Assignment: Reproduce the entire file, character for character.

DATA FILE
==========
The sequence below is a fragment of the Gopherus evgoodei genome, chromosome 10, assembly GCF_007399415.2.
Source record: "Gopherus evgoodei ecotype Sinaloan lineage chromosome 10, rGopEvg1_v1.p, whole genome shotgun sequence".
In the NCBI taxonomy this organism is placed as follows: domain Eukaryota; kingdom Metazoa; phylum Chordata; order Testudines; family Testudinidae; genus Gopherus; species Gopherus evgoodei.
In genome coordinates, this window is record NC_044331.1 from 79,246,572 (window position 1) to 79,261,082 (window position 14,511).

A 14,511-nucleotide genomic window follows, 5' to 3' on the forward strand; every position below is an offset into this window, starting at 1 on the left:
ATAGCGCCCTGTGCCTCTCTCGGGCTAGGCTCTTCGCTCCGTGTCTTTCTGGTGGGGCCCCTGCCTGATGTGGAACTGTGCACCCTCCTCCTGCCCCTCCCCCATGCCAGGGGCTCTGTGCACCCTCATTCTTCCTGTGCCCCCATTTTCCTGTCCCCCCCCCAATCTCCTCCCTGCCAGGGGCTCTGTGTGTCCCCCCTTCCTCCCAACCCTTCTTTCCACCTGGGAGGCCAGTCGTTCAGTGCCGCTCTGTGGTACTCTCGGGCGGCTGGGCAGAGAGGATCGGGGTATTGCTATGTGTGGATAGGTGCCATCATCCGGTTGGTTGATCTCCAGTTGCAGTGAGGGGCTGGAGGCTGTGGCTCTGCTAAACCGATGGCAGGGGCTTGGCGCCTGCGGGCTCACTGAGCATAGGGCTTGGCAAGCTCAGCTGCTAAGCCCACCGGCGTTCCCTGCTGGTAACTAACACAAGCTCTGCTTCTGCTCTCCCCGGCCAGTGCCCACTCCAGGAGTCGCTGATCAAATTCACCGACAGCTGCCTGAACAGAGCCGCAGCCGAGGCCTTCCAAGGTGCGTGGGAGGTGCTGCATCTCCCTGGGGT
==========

The sequence below is a fragment of the Gopherus evgoodei genome, chromosome 10, assembly GCF_007399415.2.
Source record: "Gopherus evgoodei ecotype Sinaloan lineage chromosome 10, rGopEvg1_v1.p, whole genome shotgun sequence".
In the NCBI taxonomy this organism is placed as follows: domain Eukaryota; kingdom Metazoa; phylum Chordata; order Testudines; family Testudinidae; genus Gopherus; species Gopherus evgoodei.
In genome coordinates, this window is record NC_044331.1 from 79,246,572 (window position 1) to 79,261,082 (window position 14,511).

A 14,511-nucleotide genomic window follows, 5' to 3' on the forward strand; every position below is an offset into this window, starting at 1 on the left:
ATAGCGCCCTGTGCCTCTCTCGGGCTAGGCTCTTCGCTCCGTGTCTTTCTGGTGGGGCCCCTGCCTGATGTGGAACTGTGCACCCTCCTCCTGCCCCTCCCCCATGCCAGGGGCTCTGTGCACCCTCATTCTTCCTGTGCCCCCATTTTCCTGTCCCCCCCCCAATCTCCTCCCTGCCAGGGGCTCTGTGTGTCCCCCCTTCCTCCCAACCCTTCTTTCCACCTGGGAGGCCAGTCGTTCAGTGCCGCTCTGTGGTACTCTCGGGCGGCTGGGCAGAGAGGATCGGGGTATTGCTATGTGTGGATAGGTGCCATCATCCGGTTGGTTGATCTCCAGTTGCAGTGAGGGGCTGGAGGCTGTGGCTCTGCTAAACCGATGGCAGGGGCTTGGCGCCTGCGGGCTCACTGAGCATAGGGCTTGGCAAGCTCAGCTGCTAAGCCCACCGGCGTTCCCTGCTGGTAACTAACACAAGCTCTGCTTCTGCTCTCCCCGGCCAGTGCCCACTCCAGGAGTCGCTGATCAAATTCACCGACAGCTGCCTGAACAGAGCCGCAGCCGAGGCCTTCCAAGGTGCGTGGGAGGTGCTGCATCTCCCTGGGGT